Wednesday, May 23, 2007

Breaking down the shackles

I got a nice letter this morning letting me know that I have now paid off my student loan. Admittedly I didn't run up as huge a debt as most having parted company with my university after 2 years, but I have been paying it off for what seems like forever.

I paid off my credit cards earlier in the year (thank you fat bonus) and it's a nice feeling knowing that I'm making some progress in escaping the spend-debt-work cycle.

All I need now is to do something about the mortgage. I suppose it's probably a bit strange to be wanting to get off the property ladder, but it's just not a priority for me anymore. I'd rather have the cash money.

Wednesday, May 16, 2007


Wikipedia is a dangerous thing to a bored man. Now tell me, how many of you have wikied your birthday to see it's significance in history? I have. And I'm not best pleased.

Although on May 25th 1521 it saw the end to the diet of worms, it was pretty much downhill from there.

In 1865 - In Mobile, Alabama, 300 are killed when an ordnance depot explodes.
We lose Ireland in 1914 - The United Kingdom's passes Home Rule Act for devolution in Ireland. But they can have it for all I care. I'm really more concerned about the following:

1979 - American Airlines Flight 191: In Chicago, a DC-10 crashes during takeoff at O'Hare International Airport killing 271 on board and two people on the ground. This was the day I was born remember.
2002 - China Airlines Flight 611: A Boeing 747-200 breaks apart in mid-air and plunges into the Taiwan Strait killing 225 people.

So that's over 500 people dead, on my birthday, from flying. Now I don't particularly like flying that much, even though I partake in it quite frequently, but mostly that's not of my choosing. That's why I would advocate getting trains wherever possible - and it's also good for the environment (smugness) and much more enjoyable (just ask someone whose flown to Paris vs someone who got the Eurostar). And I know people will spit back statistics about numbers of deaths on road or rail travel but frankly that doesn't phase me. I'm happy to go when my time is up. I just don't want to know about it in advance, even by a few minutes.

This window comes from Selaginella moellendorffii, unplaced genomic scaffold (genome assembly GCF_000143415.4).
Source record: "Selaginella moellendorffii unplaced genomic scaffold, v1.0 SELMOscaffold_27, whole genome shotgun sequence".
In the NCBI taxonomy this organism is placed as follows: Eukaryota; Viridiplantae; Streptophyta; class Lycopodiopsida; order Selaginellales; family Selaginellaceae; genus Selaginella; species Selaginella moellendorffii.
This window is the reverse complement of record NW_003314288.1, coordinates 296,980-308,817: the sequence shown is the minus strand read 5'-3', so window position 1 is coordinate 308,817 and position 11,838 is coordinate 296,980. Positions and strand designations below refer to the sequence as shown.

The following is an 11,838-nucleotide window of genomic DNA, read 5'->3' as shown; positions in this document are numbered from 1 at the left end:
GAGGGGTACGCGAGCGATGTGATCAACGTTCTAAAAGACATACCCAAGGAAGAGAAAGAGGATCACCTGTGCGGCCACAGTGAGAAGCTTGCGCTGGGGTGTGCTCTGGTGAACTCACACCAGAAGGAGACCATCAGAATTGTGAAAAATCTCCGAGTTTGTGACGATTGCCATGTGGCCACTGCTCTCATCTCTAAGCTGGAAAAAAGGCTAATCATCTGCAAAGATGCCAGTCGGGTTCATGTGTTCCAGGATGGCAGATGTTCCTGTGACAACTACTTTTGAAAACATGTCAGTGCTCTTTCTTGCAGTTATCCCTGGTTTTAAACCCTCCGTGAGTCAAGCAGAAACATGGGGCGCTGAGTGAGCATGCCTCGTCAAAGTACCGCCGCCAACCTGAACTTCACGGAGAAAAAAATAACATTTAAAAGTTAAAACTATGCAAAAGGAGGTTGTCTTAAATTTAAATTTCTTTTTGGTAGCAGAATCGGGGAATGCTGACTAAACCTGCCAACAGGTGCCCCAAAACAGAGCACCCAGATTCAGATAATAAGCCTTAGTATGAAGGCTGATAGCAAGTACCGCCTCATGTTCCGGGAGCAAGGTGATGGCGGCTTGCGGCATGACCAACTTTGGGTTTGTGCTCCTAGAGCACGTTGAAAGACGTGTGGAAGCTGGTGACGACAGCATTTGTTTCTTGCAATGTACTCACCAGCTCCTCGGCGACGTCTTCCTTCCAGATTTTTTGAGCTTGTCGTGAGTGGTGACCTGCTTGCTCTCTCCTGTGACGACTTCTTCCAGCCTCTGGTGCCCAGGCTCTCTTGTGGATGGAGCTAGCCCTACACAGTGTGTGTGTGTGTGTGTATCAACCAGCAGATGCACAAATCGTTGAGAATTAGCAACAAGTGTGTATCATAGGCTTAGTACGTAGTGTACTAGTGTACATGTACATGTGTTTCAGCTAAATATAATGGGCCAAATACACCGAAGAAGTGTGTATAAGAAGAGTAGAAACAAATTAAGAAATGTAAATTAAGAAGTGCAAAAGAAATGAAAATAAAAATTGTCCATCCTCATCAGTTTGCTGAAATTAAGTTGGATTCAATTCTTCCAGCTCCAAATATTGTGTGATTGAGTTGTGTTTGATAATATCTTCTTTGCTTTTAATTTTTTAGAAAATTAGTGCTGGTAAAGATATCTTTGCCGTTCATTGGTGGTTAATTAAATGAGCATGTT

So I've found my own method of dealing with flying - a couple of strong drinks beforehand - not to get paralytic or anything silly, just to forget the risk and enjoy the scenery, and it can be spectacular. I used to feel guilty about this, that somehow I was too weak for taking this easy way out, but fact is, everyone has their own ways of dealing with what they perceive as a danger or threat.

I guess I had it put into perspective by my previous managing director (really missing him these days!...) with something he said in his farewell speech. He was recalling memorable moments in the last few years as MD for International Banking, possessing as it does the frequent need to travel to far flung corners of the world. This was a strong man in all the senses of the word, in his late 50s, so he'd been doing this a while and indeed regaled the tale of how he narrowly cheated death on a helicopter in Nice (the very next flight everyone on board died) but one of his memories was of:

"Always landing in any destination I've gone to with a hangover."

So it's not just me.

You know those statistics people throw out - something like 14 million to 1 of dying in a plane crash? Yeah. They're wrong. Have a look at this put together by the US National Safety Council based on figures from 2003 (no 9/11 involvement see). It gives odds of dying from 'something' throughout your life - depressingly the ultimate result is 1/1 of dying from something. Bugger.

Chances of dieing from air & space (?) transport accidents = a little less than 1 in 5000. Although to give it some perspective, death from falling is 1 in 218. I don't know if that includes death from falling 35,000 ft....